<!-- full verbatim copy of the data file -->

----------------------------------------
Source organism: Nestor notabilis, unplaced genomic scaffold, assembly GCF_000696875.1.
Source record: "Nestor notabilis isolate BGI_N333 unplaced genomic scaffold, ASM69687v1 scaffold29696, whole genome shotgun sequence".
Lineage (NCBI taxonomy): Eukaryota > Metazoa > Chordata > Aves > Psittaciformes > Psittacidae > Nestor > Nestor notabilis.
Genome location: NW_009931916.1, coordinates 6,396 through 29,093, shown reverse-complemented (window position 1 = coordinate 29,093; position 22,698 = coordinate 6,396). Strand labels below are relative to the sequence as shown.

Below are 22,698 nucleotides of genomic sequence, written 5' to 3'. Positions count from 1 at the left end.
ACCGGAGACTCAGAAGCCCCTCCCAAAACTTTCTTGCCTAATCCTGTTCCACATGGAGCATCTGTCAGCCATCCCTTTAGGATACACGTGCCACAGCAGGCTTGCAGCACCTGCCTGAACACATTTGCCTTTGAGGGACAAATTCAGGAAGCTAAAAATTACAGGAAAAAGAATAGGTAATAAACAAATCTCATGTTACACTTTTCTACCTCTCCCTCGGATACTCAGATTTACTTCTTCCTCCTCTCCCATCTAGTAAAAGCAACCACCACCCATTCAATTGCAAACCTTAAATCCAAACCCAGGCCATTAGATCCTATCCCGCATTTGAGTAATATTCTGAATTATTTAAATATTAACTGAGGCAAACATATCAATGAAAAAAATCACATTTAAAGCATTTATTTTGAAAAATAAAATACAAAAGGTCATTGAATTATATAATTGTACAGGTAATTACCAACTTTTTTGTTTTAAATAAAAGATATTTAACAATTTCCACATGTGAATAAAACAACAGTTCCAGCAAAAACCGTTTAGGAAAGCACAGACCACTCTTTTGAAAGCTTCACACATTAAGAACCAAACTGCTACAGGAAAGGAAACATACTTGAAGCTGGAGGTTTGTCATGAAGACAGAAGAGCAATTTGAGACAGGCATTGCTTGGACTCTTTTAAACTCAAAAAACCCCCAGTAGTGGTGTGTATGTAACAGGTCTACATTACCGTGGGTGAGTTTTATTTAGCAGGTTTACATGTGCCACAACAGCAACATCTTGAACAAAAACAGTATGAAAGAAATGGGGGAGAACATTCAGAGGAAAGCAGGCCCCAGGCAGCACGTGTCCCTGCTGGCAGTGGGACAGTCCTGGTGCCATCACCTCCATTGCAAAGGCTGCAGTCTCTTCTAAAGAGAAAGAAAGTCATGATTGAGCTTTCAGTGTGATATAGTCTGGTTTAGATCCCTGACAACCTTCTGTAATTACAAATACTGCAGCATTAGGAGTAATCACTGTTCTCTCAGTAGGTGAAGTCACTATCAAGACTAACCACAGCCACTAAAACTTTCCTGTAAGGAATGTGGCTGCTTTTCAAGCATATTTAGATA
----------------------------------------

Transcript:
Source organism: Nestor notabilis, unplaced genomic scaffold, assembly GCF_000696875.1.
Source record: "Nestor notabilis isolate BGI_N333 unplaced genomic scaffold, ASM69687v1 scaffold29696, whole genome shotgun sequence".
Lineage (NCBI taxonomy): Eukaryota > Metazoa > Chordata > Aves > Psittaciformes > Psittacidae > Nestor > Nestor notabilis.
Genome location: NW_009931916.1, coordinates 6,396 through 29,093, shown reverse-complemented (window position 1 = coordinate 29,093; position 22,698 = coordinate 6,396). Strand labels below are relative to the sequence as shown.

Below are 22,698 nucleotides of genomic sequence, written 5' to 3'. Positions count from 1 at the left end.
ACCGGAGACTCAGAAGCCCCTCCCAAAACTTTCTTGCCTAATCCTGTTCCACATGGAGCATCTGTCAGCCATCCCTTTAGGATACACGTGCCACAGCAGGCTTGCAGCACCTGCCTGAACACATTTGCCTTTGAGGGACAAATTCAGGAAGCTAAAAATTACAGGAAAAAGAATAGGTAATAAACAAATCTCATGTTACACTTTTCTACCTCTCCCTCGGATACTCAGATTTACTTCTTCCTCCTCTCCCATCTAGTAAAAGCAACCACCACCCATTCAATTGCAAACCTTAAATCCAAACCCAGGCCATTAGATCCTATCCCGCATTTGAGTAATATTCTGAATTATTTAAATATTAACTGAGGCAAACATATCAATGAAAAAAATCACATTTAAAGCATTTATTTTGAAAAATAAAATACAAAAGGTCATTGAATTATATAATTGTACAGGTAATTACCAACTTTTTTGTTTTAAATAAAAGATATTTAACAATTTCCACATGTGAATAAAACAACAGTTCCAGCAAAAACCGTTTAGGAAAGCACAGACCACTCTTTTGAAAGCTTCACACATTAAGAACCAAACTGCTACAGGAAAGGAAACATACTTGAAGCTGGAGGTTTGTCATGAAGACAGAAGAGCAATTTGAGACAGGCATTGCTTGGACTCTTTTAAACTCAAAAAACCCCCAGTAGTGGTGTGTATGTAACAGGTCTACATTACCGTGGGTGAGTTTTATTTAGCAGGTTTACATGTGCCACAACAGCAACATCTTGAACAAAAACAGTATGAAAGAAATGGGGGAGAACATTCAGAGGAAAGCAGGCCCCAGGCAGCACGTGTCCCTGCTGGCAGTGGGACAGTCCTGGTGCCATCACCTCCATTGCAAAGGCTGCAGTCTCTTCTAAAGAGAAAGAAAGTCATGATTGAGCTTTCAGTGTGATATAGTCTGGTTTAGATCCCTGACAACCTTCTGTAATTACAAATACTGCAGCATTAGGAGTAATCACTGTTCTCTCAGTAGGTGAAGTCACTATCAAGACTAACCACAGCCACTAAAACTTTCCTGTAAGGAATGTGGCTGCTTTTCAAGCATATTTAGATA